Nifty. I might have to go back in to existing airports and do overhauls. Hangars with open space, and Towers that aren't bolted onto the side of them will be wonderful.
  6. AdmiralTigerclaw

    [WIP] Ground Effect

    Hey, a good measure for the effect of this mod would be with an SR-71 Blackbird. The Bird has a behavioral quirk in ground effect on landing. It likes to 'float' so much in ground effect that pilots have reported that you have to force the stick forward and push the nose to get it to finally touch down. When you can get that kind of performance, the ground effect is working very much correctly. Also, a suggestion for your code, use the radar altitude as a processing gate. IF RAD-ALT < 50 meters, THEN execute code. Saves on raycast passes. Also, how's this work against FAR?
  7. AdmiralTigerclaw

    [WIP] Ground Effect

    Watching and lurking. Ground effect is very important for aircraft behavior, especially helicopters.
  8. AdmiralTigerclaw

    KSR Airports for Kerbinside Remastered

    @Ger_space Manually created a NewInstances folder and it looks like it created the decal file for it. I'm kind of glad I was feeling lazy and only did the map decal and not the whole airport before I ran into this. That would have left me Enraged.
  9. AdmiralTigerclaw

    KSR Airports for Kerbinside Remastered

    @Ger_space Question: When you fixed the Map Decal glitch, did you change how new Map Decals got stored? I planted one yesterday to make the next airport, and I discovered today that it didn't stick. And when I went and checked the KK folder, the NewInstances folder isn't there. Any new procedures I should know about?
  10. AdmiralTigerclaw

    KSR Airports for Kerbinside Remastered

    Wut? *Blink* GUYS! Come on! @Ger_space , @Eskandare Are you two not in constant communication with each other about how this stuff works? Because NOW Ger_Space is making a post like you've never even exchanged posts before.
  11. AdmiralTigerclaw

    KSR Airports for Kerbinside Remastered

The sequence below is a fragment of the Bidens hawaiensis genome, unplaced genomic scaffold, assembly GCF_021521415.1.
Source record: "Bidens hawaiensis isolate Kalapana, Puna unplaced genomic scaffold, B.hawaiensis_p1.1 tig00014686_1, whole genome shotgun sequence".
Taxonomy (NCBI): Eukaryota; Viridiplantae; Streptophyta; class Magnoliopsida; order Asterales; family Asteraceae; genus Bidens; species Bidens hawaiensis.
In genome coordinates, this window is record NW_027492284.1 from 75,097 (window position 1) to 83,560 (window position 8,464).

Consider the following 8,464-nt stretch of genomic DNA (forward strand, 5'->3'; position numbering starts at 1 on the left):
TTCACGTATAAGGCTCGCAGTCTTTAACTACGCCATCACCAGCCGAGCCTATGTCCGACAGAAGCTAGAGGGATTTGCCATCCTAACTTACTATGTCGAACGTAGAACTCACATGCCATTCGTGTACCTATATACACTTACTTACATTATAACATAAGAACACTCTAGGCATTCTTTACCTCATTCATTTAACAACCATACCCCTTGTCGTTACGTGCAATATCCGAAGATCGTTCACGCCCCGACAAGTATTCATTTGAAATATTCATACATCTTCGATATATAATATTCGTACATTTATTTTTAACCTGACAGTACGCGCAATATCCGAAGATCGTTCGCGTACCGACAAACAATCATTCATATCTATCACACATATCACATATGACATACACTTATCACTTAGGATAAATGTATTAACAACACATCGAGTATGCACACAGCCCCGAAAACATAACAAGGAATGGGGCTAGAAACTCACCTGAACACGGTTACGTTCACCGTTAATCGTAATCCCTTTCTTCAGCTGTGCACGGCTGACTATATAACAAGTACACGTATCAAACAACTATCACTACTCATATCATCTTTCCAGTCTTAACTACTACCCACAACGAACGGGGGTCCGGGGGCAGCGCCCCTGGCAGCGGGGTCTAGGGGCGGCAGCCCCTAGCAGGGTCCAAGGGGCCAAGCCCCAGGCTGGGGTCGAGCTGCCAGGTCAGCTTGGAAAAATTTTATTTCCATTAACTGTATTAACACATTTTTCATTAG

The mesh drift problem is less about the model being large, and more about the model being scaled up using the KK scaling option. The gaps tend to still be there, it's just that when the model is scaled to normal size or smaller, the gab isn't pronounced or dangerous. When you scale the model up, the gap becomes wider in direct proportion to the upscale. Get big enough, and landing gear slip into the hole.
  12. AdmiralTigerclaw

    Please, PLEASE explain what Delta V is SIMPLY

    9-ish paragraphs, 20 minutes. (Some of those lines I don't call a 'paragraph' because they're one-sentence points.) I'm a writer. I can put out a LOT of information in a very short amount of time. If I know what I'm talking about, I can put out up to 4,200 words an hour. Or around 8 to 9 pages. I don't normally go that high because I need to think about what I'm saying and/or give my eyes a break. But I've spent entire days just typing. The Delta-V explanation can be simple, but I want you to understand what it's doing under the hood. You don't need to know all the math, but as my calculus instructor in college emphasized, if you can RECOGNIZE what's going on, you can make the computer do the work. (Which is especially important in Calculus because there are equations that you actually CAN'T put in a computer or calculator because they'll just get stuck in a recursive loop trying to solve them. Learning to recognize when an equation was going to get stuck looping was a big point there. And not knowing that could happen would have been... BAD.)